The Lost Generation: Who They Are and Where The Name Came From


The term “lost generation” refers to a group of writers—but also to an entire generation—who came of age during World War I. Here is why they are called “lost.”

lost generation writer Ernest Hemingway sits with people at a table.

Why Do They Call It the Lost Generation? It Started with a Quote

The term “lost generation” came from a statement. “All of you young people who served in the war. . . . You are all a lost generation,” writer Gertrude Stein said to a young Ernest Hemingway in the years after World War I, according to his account years later in A Moveable Feast.

The phrase “lost generation” described the disillusionment felt by many, especially intellectuals and creatives, after the death and carnage of World War I. The loss of faith in traditional values and ideals led many who came of age during World War I to become hedonistic, rebellious, and aimless—“lost.” This cynicism and disillusionment defined the literary and creative landscape of the 1920s.

Who Were Part of the Lost Generation?

The term “Lost Generation” became associated with a group of writers and artists with whom Hemingway worked in Paris, France, during the early 1920s. However, the term also refers more broadly to all those who reached adulthood during World War I. In Europe, they have also been called “the generation of 1914.”

Injured WWI soldier. These soldiers were part of the lost generation

The “Lost Generation” of World War I

Worldwide, about 20 million people died in World War I (or the Great War, as it was known at the time)—and another 20 million or so were wounded. Those born in the last two decades of the 1800s were heavily impacted. Young people served in the military in large numbers and figured highly in those casualties.

Many who survived the war emerged with deep physical or emotional wounds. Young adults lost friends and often saw their careers and family plans disrupted. In war-torn regions, family homes and livelihoods were sometimes destroyed. During a season of life when they would typically anticipate joyful rites of passage—graduations, new jobs, weddings, parenthood—many instead felt alone, disabled, unmoored from traditional values, and uncertain or pessimistic about the future.

In regard to survivors, the phrase “lost generation” suggests that even though their lives were physically spared, many still felt lost.

The Lost Generation of Writers

Wilfred Owens, an English poet and soldier who wrote from the trenches in WWI and is considered a lost generation writer

Many writers and poets who came of age during the Great War voiced their deep sense of loss, anger, and disillusionment. One was Wilfred Owens, an English poet and soldier who wrote from the trenches. One of his most famous poems pits the horrors of a gas attack against the idea of the nobility of going to war. The title, “Dulce et Decorum Est,” refers to an ancient Roman saying: “It is sweet and fitting to die for one’s country.”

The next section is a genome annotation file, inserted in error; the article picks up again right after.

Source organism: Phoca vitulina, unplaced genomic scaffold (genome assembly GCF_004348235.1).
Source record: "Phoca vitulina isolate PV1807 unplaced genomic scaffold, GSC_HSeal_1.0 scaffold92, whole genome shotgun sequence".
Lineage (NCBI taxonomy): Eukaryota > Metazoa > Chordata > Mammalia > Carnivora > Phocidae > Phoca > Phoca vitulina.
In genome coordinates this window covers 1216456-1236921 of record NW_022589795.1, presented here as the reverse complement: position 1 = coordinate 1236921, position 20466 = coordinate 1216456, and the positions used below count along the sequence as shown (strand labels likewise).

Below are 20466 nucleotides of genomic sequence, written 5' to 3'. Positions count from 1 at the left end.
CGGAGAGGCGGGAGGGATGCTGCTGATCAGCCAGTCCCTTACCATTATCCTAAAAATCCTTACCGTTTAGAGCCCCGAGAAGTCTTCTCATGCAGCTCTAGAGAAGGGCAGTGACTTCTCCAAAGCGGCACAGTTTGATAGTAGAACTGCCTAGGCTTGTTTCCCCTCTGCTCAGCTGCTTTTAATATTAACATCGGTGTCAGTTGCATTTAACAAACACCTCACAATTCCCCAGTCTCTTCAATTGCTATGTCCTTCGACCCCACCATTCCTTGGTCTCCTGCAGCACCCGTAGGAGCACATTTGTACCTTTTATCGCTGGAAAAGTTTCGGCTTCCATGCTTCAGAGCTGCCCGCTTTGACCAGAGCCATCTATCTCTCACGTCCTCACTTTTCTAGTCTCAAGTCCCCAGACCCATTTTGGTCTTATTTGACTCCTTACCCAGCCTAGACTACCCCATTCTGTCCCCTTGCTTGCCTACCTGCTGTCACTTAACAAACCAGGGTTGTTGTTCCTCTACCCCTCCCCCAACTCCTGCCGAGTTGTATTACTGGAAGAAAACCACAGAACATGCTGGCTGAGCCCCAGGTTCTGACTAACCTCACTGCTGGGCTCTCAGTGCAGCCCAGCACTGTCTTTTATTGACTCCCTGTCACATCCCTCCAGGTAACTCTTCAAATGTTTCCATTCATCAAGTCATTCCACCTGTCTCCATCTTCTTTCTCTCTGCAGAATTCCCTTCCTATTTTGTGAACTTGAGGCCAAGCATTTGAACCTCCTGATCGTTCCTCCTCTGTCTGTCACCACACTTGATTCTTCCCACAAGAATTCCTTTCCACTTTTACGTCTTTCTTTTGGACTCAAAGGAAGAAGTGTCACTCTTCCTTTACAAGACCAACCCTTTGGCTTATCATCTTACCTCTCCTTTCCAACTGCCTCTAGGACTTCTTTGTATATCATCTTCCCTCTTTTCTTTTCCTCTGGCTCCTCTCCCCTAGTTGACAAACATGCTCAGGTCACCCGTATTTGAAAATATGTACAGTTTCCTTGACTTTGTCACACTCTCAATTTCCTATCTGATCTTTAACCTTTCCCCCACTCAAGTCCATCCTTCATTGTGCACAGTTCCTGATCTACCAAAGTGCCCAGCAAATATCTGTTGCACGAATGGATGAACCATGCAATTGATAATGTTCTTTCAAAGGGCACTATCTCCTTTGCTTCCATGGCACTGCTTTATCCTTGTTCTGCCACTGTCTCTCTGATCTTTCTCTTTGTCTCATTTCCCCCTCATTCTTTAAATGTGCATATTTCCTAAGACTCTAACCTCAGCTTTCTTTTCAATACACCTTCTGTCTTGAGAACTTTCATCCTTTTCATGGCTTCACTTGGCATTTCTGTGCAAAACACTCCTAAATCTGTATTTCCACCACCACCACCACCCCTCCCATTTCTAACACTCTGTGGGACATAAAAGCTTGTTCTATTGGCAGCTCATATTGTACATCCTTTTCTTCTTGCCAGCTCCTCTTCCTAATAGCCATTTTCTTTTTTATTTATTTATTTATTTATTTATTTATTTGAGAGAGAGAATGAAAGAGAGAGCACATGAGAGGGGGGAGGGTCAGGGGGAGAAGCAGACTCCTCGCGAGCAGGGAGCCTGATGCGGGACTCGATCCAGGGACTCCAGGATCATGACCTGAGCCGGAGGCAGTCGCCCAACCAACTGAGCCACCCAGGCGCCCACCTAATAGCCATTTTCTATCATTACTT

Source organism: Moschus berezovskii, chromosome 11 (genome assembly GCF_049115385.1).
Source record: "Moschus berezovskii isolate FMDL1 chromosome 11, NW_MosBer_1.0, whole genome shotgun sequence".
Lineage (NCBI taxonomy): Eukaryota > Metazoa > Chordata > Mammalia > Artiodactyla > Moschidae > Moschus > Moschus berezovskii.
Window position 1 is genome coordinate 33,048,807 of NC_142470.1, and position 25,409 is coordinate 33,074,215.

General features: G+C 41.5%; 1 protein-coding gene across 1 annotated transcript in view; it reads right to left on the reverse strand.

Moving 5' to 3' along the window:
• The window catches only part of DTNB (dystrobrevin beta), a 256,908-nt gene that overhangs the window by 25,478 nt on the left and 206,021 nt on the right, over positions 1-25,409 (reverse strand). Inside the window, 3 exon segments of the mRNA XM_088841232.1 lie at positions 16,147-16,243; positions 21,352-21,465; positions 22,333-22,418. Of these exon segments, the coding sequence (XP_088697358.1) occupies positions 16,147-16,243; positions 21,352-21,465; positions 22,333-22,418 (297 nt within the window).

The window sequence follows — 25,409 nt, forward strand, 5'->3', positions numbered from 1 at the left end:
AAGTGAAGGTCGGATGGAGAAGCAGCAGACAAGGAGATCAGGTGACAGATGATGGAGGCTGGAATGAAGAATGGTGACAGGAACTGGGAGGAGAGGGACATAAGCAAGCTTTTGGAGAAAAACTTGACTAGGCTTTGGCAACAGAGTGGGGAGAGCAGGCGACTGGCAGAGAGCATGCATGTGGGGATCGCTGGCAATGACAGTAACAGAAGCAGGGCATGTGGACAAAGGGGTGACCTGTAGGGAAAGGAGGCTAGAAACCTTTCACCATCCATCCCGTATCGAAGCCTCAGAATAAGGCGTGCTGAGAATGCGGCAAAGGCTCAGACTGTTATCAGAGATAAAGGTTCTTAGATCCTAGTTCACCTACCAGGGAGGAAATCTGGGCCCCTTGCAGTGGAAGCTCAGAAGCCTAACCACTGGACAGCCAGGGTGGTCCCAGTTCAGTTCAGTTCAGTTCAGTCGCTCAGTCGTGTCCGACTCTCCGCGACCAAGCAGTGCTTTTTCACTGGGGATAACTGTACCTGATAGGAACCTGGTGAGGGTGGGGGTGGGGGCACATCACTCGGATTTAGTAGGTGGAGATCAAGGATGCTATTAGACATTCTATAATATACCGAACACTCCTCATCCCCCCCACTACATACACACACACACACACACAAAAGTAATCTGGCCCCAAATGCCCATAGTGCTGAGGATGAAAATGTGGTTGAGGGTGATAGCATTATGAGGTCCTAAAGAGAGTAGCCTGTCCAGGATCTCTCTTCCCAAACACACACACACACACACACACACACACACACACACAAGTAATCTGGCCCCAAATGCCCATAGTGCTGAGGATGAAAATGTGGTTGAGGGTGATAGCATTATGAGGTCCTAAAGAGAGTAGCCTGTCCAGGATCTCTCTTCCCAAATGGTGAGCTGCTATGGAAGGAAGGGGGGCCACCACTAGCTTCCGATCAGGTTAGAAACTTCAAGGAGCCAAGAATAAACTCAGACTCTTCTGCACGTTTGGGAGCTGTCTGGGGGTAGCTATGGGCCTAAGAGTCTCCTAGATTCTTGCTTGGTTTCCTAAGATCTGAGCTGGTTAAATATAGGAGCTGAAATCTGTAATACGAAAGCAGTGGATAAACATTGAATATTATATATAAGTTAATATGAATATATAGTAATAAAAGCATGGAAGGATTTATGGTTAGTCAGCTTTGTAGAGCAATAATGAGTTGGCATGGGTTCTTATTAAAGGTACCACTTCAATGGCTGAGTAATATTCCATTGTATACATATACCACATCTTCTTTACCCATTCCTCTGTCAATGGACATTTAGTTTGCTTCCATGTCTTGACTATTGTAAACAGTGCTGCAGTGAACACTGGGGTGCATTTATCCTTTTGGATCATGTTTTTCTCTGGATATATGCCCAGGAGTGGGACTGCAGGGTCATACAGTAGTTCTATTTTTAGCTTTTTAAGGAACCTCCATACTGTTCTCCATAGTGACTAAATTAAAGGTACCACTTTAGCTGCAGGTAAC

Owen died on the battlefield only a week before the Armistice of November 11, 1918. He is considered an early voice of the Lost Generation writers.

F Scott Fitzgerald, a lost generation writer

The famous core of Lost Generation writers was a group of American expatriates who lived in Paris, France, during the 1920s. Among them was Hemingway, who had driven ambulances in Italy during the Great War. In Paris, he associated with mentor Gertrude Stein and other friends who profoundly influenced his work. His novels The Sun Also Rises and Farewell to Arms were both written in the late 1920s and follow the turbulent lives of characters living through World War I or in its aftermath.

F. Scott Fitzgerald turned the literary spotlight on another Lost Generation theme. His 1920s novels (This Side of Paradise, The Beautiful and Damned, The Great Gatsby) center on the empty, decadent, materialistic lifestyles pursued by his characters after the Great War. These books also explore how these choices affected marriages and relationships.

Other writers included in the circle of the lost generation include Sylvia Beach, E. E. Cummings, Max Eastman, T. S. Eliot, Ford Maddox Ford, James Joyce, and Ezra Pound.

How did the events of World War I affect your family?Ask older members of your family what they know. Search World War I records from several countries to see who may have served. For ancestors who lived in the United States, search for their families in the 1920 census.

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About the Author
Sunny Jane Morton teaches family history to global audiences as a speaker and writer. She is a contributing editor at Family Tree Magazine (U.S.) and content manager for Your DNA Guide. She is co-author of How to Find Your FamilyHistory in U.S. Church Records and author of Story of My Life: A Workbook for Preserving Your Legacy. Find her at